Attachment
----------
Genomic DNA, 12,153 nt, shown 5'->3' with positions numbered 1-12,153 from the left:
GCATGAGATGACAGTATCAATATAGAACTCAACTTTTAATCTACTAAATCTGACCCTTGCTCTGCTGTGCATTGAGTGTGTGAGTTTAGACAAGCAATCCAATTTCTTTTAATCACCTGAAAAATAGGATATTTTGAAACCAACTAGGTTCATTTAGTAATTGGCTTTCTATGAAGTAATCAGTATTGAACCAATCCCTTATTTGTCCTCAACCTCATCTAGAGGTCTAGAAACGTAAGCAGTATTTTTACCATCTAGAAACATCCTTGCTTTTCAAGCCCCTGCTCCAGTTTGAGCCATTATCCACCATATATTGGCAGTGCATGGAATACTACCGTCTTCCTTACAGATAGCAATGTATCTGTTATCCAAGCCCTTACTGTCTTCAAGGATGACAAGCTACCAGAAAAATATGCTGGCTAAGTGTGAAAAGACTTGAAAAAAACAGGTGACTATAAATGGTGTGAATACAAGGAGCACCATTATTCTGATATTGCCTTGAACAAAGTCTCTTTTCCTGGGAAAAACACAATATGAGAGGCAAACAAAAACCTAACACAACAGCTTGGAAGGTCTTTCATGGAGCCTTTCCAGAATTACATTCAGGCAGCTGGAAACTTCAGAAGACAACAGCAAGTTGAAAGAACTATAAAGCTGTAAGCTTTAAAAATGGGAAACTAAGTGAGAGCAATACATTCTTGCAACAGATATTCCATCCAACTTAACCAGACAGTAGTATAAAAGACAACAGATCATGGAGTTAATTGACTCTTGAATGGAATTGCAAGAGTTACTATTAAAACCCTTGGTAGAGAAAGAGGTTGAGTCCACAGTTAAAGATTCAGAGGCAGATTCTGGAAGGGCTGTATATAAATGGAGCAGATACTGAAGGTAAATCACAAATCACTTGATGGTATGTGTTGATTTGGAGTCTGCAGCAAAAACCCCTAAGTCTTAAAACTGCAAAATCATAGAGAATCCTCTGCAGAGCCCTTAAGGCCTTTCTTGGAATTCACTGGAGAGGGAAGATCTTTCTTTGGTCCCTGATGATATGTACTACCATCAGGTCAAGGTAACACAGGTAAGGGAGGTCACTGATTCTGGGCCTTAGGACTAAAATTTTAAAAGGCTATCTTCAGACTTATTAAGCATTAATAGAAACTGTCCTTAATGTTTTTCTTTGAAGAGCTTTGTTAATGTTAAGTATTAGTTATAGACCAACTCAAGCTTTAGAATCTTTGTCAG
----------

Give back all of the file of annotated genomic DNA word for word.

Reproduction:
Genomic DNA, 12,153 nt, shown 5'->3' with positions numbered 1-12,153 from the left:
GCATGAGATGACAGTATCAATATAGAACTCAACTTTTAATCTACTAAATCTGACCCTTGCTCTGCTGTGCATTGAGTGTGTGAGTTTAGACAAGCAATCCAATTTCTTTTAATCACCTGAAAAATAGGATATTTTGAAACCAACTAGGTTCATTTAGTAATTGGCTTTCTATGAAGTAATCAGTATTGAACCAATCCCTTATTTGTCCTCAACCTCATCTAGAGGTCTAGAAACGTAAGCAGTATTTTTACCATCTAGAAACATCCTTGCTTTTCAAGCCCCTGCTCCAGTTTGAGCCATTATCCACCATATATTGGCAGTGCATGGAATACTACCGTCTTCCTTACAGATAGCAATGTATCTGTTATCCAAGCCCTTACTGTCTTCAAGGATGACAAGCTACCAGAAAAATATGCTGGCTAAGTGTGAAAAGACTTGAAAAAAACAGGTGACTATAAATGGTGTGAATACAAGGAGCACCATTATTCTGATATTGCCTTGAACAAAGTCTCTTTTCCTGGGAAAAACACAATATGAGAGGCAAACAAAAACCTAACACAACAGCTTGGAAGGTCTTTCATGGAGCCTTTCCAGAATTACATTCAGGCAGCTGGAAACTTCAGAAGACAACAGCAAGTTGAAAGAACTATAAAGCTGTAAGCTTTAAAAATGGGAAACTAAGTGAGAGCAATACATTCTTGCAACAGATATTCCATCCAACTTAACCAGACAGTAGTATAAAAGACAACAGATCATGGAGTTAATTGACTCTTGAATGGAATTGCAAGAGTTACTATTAAAACCCTTGGTAGAGAAAGAGGTTGAGTCCACAGTTAAAGATTCAGAGGCAGATTCTGGAAGGGCTGTATATAAATGGAGCAGATACTGAAGGTAAATCACAAATCACTTGATGGTATGTGTTGATTTGGAGTCTGCAGCAAAAACCCCTAAGTCTTAAAACTGCAAAATCATAGAGAATCCTCTGCAGAGCCCTTAAGGCCTTTCTTGGAATTCACTGGAGAGGGAAGATCTTTCTTTGGTCCCTGATGATATGTACTACCATCAGGTCAAGGTAACACAGGTAAGGGAGGTCACTGATTCTGGGCCTTAGGACTAAAATTTTAAAAGGCTATCTTCAGACTTATTAAGCATTAATAGAAACTGTCCTTAATGTTTTTCTTTGAAGAGCTTTGTTAATGTTAAGTATTAGTTATAGACCAACTCAAGCTTTAGAATCTTTGTCAG